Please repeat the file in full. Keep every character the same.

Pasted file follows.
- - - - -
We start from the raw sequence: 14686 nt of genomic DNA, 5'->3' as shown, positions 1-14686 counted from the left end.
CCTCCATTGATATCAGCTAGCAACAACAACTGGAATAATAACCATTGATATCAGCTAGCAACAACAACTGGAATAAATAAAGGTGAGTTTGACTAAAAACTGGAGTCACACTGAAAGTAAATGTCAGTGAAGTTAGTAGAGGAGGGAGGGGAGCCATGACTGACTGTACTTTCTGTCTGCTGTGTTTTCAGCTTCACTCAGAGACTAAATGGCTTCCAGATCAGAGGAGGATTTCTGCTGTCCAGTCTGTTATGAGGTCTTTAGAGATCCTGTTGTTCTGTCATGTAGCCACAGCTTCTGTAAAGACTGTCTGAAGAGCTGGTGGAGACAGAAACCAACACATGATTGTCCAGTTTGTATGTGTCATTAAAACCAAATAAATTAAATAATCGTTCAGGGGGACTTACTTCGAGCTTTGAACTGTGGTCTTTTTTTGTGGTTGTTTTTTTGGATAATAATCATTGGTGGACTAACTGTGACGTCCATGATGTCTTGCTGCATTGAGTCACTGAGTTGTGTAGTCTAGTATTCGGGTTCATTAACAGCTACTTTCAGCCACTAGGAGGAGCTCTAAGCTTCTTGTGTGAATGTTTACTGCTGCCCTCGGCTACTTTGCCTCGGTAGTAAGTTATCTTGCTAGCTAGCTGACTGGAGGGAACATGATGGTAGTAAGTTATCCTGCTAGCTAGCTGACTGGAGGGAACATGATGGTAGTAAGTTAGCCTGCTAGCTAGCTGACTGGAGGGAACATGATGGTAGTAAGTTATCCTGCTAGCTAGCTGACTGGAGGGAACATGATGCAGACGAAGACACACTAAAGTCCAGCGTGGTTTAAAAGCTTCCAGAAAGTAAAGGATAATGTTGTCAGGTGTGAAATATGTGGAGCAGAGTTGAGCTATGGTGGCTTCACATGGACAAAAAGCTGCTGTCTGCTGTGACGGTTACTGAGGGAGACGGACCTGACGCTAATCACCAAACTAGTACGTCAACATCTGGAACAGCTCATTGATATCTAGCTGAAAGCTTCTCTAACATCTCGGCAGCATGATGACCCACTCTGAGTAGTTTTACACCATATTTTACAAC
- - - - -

We start from the raw sequence: 14686 nt of genomic DNA, 5'->3' as shown, positions 1-14686 counted from the left end.
CCTCCATTGATATCAGCTAGCAACAACAACTGGAATAATAACCATTGATATCAGCTAGCAACAACAACTGGAATAAATAAAGGTGAGTTTGACTAAAAACTGGAGTCACACTGAAAGTAAATGTCAGTGAAGTTAGTAGAGGAGGGAGGGGAGCCATGACTGACTGTACTTTCTGTCTGCTGTGTTTTCAGCTTCACTCAGAGACTAAATGGCTTCCAGATCAGAGGAGGATTTCTGCTGTCCAGTCTGTTATGAGGTCTTTAGAGATCCTGTTGTTCTGTCATGTAGCCACAGCTTCTGTAAAGACTGTCTGAAGAGCTGGTGGAGACAGAAACCAACACATGATTGTCCAGTTTGTATGTGTCATTAAAACCAAATAAATTAAATAATCGTTCAGGGGGACTTACTTCGAGCTTTGAACTGTGGTCTTTTTTTGTGGTTGTTTTTTTGGATAATAATCATTGGTGGACTAACTGTGACGTCCATGATGTCTTGCTGCATTGAGTCACTGAGTTGTGTAGTCTAGTATTCGGGTTCATTAACAGCTACTTTCAGCCACTAGGAGGAGCTCTAAGCTTCTTGTGTGAATGTTTACTGCTGCCCTCGGCTACTTTGCCTCGGTAGTAAGTTATCTTGCTAGCTAGCTGACTGGAGGGAACATGATGGTAGTAAGTTATCCTGCTAGCTAGCTGACTGGAGGGAACATGATGGTAGTAAGTTAGCCTGCTAGCTAGCTGACTGGAGGGAACATGATGGTAGTAAGTTATCCTGCTAGCTAGCTGACTGGAGGGAACATGATGCAGACGAAGACACACTAAAGTCCAGCGTGGTTTAAAAGCTTCCAGAAAGTAAAGGATAATGTTGTCAGGTGTGAAATATGTGGAGCAGAGTTGAGCTATGGTGGCTTCACATGGACAAAAAGCTGCTGTCTGCTGTGACGGTTACTGAGGGAGACGGACCTGACGCTAATCACCAAACTAGTACGTCAACATCTGGAACAGCTCATTGATATCTAGCTGAAAGCTTCTCTAACATCTCGGCAGCATGATGACCCACTCTGAGTAGTTTTACACCATATTTTACAAC